On February 27, six weeks after a 7.0-magnitude earthquake wreaked havoc on Haiti, an 8.8-magnitude temblor struck just off the coast of Maule in Chile. A tsunami swept through the fishing village of Constitucion and other coastal towns. The quake, with an epicenter 70 miles from the country’s second-largest metropolis, Concepcion, and 186 miles from the capital of Santiago, shook the six major Chilean states and parts of Argentina.
More than 500 died, and the disaster caused more than $30 billion in damage, leaving more than 200,000 Chileans homeless and destroying about 20 percent of the country’s wine. The number of fatalities, though, was notably small in comparison to the horrors that befell Haiti. This wealthy country, well aware of the seismically active fault located on the sea floor, had much more rigorous earthquake standards for its structures. The outgoing government of Michelle Bachelet even refused international aid at first, asserting with pride that Chile had the resources to take care of itself.
Many Chileans, however, criticized Bachelet for being slow to act and for underestimating the damage. Others went after Chile’s navy and emergency management department for failing to warn coastal residents about the tsunami, a mistake that cost hundreds of lives. Looting spread across the devastated cities. Still, the government and local organizations, which eventually accepted foreign aid, were able to build shacks and temporary schools, and to provide toilets, drinking water, food, and clothes.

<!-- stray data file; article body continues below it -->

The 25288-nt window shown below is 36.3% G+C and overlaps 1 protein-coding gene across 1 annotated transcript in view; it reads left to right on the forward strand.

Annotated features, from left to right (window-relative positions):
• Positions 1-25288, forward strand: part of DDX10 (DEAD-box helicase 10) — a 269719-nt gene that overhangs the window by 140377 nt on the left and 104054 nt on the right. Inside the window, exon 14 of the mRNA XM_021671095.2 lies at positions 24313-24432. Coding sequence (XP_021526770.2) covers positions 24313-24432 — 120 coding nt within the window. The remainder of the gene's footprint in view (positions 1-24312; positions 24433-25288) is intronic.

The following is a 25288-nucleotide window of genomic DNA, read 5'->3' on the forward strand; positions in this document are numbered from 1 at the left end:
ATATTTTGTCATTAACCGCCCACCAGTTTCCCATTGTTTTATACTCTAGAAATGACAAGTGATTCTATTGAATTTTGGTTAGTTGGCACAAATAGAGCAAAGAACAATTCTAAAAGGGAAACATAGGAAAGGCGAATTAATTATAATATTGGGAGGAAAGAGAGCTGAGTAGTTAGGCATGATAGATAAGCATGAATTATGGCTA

That said, some quake refugees still live in the tent cities, and feel their situation has been overshadowed by a man-made disaster that captivated the world: The 33 miners who emerged alive after spending 68 days trapped underground.
The government of President Sebastian Pinera (who took office two weeks after the quake) and the Chilean National Congress insist that more than 90 percent of hospitals, ports, roads, and schools damaged in the quake have been rebuilt or made functional. Pinera’s government has promised $8.4 billion in recovery money, and Congress passed a $1 billion construction package in October, so that within two or three years, most of the survivors who lost their homes will receive government-sponsored housing.
One scientific phenomenon captivated people’s attention: NASA scientists speculate that this quake — the fifth largest ever recorded — was so strong that it may have shortened Earth’s days by 1.26 microseconds (a little more than one-millionth of a second). Even odder: The temblor may have shifted the entire city of Concepcion 10 feet to the west; Santiago, 11 inches to the southwest; and Buenos Aires, 1 inch to the west.